Congressional Showdown in the 4th District

Louisiana Congressional District 4 should brace for change in January. The seat, which spans from Minden to Opelousas, hosts the most diverse culture array of any Louisiana district. The southern tail of the district sits in Catholic-dominated Acadiana (southwest Louisiana), while the northern section sits in predominately Baptist Northwest Louisiana.

Congressman John Fleming (R-Minden) currently holds the seat, which a Republican has occupied since 1988 (BayouBuzz.com). Fleming, a Mississippi native and Ole Miss Graduate, is typical “North Louisiana.” He’s gentle, conservative, Baptist and Republican. Since Congressman Fleming announced his candidacy for United States Senate earlier this year the seat is open.

Former State Senator Elbert Guillory (R-Opelousas) hopes to replace Fleming. Guillory is an Acadiana native. He’s Cajun and Catholic, and unlike Fleming, the epitome of Southwest Louisiana. Guillory represented Opelousas as a Louisiana Representative and Senator, finishing his run as a state legislator with the 2015 regular legislative session. An unsuccessful Lieutenant Governor run followed his time in the state legislature.

Guillory’s stiffest competition is State Representative Mike Johnson (R-Bossier City). Johnson authored the Freedom of Religion bill in 2015, which failed with a 10-2 vote in a house legal committee (Fox News Opinion). Former Governor Bobby Jindal, however, used executive action to enforce the substance of the bill – until current governor John Bel Edwards rescinded the order. The deeply Republican electorate in Louisiana generally approved of the bill, unlike the Republican-dominated legislature. Johnson also holds strong popularity in his district. He resembles Fleming in many of his conservative social stances, being pro-life, pro-traditional marriage, pro-2nd Amendment and pro-school choice.

Guillory also faces: Trey Baucum, a Shreveport-based surgeon; Shreveport City Councilman Oliver Jenkins and Shreveport attorney Rick John. One Democrat, Marshall Jones (D-Shreveport), sits on the ballot. Guillory is the only candidate from the southern tail of the district.

Many question whether Guillory has a chance facing so many other Republicans in such a conservative district. Ballotpedia calls the race with a safe Republican advantage, which is good news for Guillory. He also locks up the Acadiana region of the district, which is more good news.

He is quite popular the 24th State Senate District. He served as a State Senator from May 2009-January 2016 in the heavily Democratic area. In fact, both his predecessor and his successor are Democrats. Guillory’s appeal to both whites and African Americans, along with both Democrats and Republicans is a leg-up on Johnson, who appeals heavily to the white middle-class electorate. Guillory himself is African American and Creole, which appeals to pragmatic voters who may not be as conservative as Johnson.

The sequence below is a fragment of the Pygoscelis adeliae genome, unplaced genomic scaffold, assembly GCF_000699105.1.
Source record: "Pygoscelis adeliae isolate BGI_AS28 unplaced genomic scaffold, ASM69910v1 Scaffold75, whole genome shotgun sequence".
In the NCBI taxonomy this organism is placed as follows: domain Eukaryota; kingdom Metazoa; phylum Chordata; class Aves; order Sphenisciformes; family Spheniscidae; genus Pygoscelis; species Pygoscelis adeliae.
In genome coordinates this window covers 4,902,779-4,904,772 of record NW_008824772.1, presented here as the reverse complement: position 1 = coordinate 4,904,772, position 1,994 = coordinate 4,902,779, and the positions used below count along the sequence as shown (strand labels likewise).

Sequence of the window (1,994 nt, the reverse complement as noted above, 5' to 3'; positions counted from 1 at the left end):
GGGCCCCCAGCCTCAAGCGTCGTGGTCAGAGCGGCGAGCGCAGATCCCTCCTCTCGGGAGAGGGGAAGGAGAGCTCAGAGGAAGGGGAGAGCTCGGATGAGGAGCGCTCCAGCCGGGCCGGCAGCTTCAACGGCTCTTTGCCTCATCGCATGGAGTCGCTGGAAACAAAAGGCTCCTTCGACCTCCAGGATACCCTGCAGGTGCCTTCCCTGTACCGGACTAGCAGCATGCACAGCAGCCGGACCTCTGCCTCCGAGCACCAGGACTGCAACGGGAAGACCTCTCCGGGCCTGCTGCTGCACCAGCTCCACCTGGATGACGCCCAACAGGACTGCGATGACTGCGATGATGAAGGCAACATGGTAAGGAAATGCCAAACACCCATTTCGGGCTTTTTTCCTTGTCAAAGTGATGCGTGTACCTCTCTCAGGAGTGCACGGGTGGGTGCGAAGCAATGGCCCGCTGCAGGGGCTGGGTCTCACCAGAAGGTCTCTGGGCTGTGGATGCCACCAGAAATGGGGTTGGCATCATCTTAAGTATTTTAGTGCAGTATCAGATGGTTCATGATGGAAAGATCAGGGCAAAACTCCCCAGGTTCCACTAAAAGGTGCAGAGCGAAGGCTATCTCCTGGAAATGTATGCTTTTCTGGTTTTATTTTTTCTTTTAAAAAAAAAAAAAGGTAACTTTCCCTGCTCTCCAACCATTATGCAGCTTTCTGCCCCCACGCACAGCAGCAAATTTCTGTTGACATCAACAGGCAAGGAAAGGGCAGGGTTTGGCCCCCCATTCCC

However, Guillory faces a few challenges as well. First, he is not well-known in North Louisiana, especially against Mike Johnson’s very popular name. Guillory also has questionable party loyalty. A Republican until 2007, he switched to Democrat in 2007 to run for a Louisiana House seat in district 40, which is heavily Democratic. He switched back to Republican in 2013 during the regular legislative session. However, while Guillory switched parties several times, he has a consistent conservative legislative voting record (https://votesmart.org/candidate/key-votes/75837/elbert-guillory#.V9r4xjvhiHo)/).

Guillory has also been married and divorced four times. This is not a good look when running in a Baptist conservative district. Johnson, on the other hand has awards from the Louisiana Family Forum for extremely pro-family stances. However, Guillory represents a dense Catholic population, which is vehemently anti-divorce; his record never handicapped him previously.

Acadiana is a strong advantage to Guillory. Typically, Acadiana voters stay loyal to their own. Scott Angelle (R-Lafayette), ran an entire gubernatorial campaign with the slogan, “Vote for the Cajun.” Acadiana also tied their loyalty to Jeff Landry’s (R-New Iberia) sweep of the southwestern region during both the primary and runoff in the Attorney General’s race.

Money is another issue. According to the FEC, Johnson has approximately $150,000 more than Guillory as of July 7. This gap determines who has more commercials, flyers, interns and quality staffers. All of these factors contribute to name recognition and, in return, attacks on the other candidate. Money is a huge factor in campaigns; so far, Johnson has an extreme advantage here. With only two months until the election, Guillory’s chances of raking in more income are slim, but not impossible.

Ultimately, this election is a showdown between Guillory and Johnson. Johnson holds the northern bulk of the district, while Guillory holds the southern tail. Both candidates outshine their opponents with popularity and credibility. Now Johnson and Guillory must focus on outshining each other.



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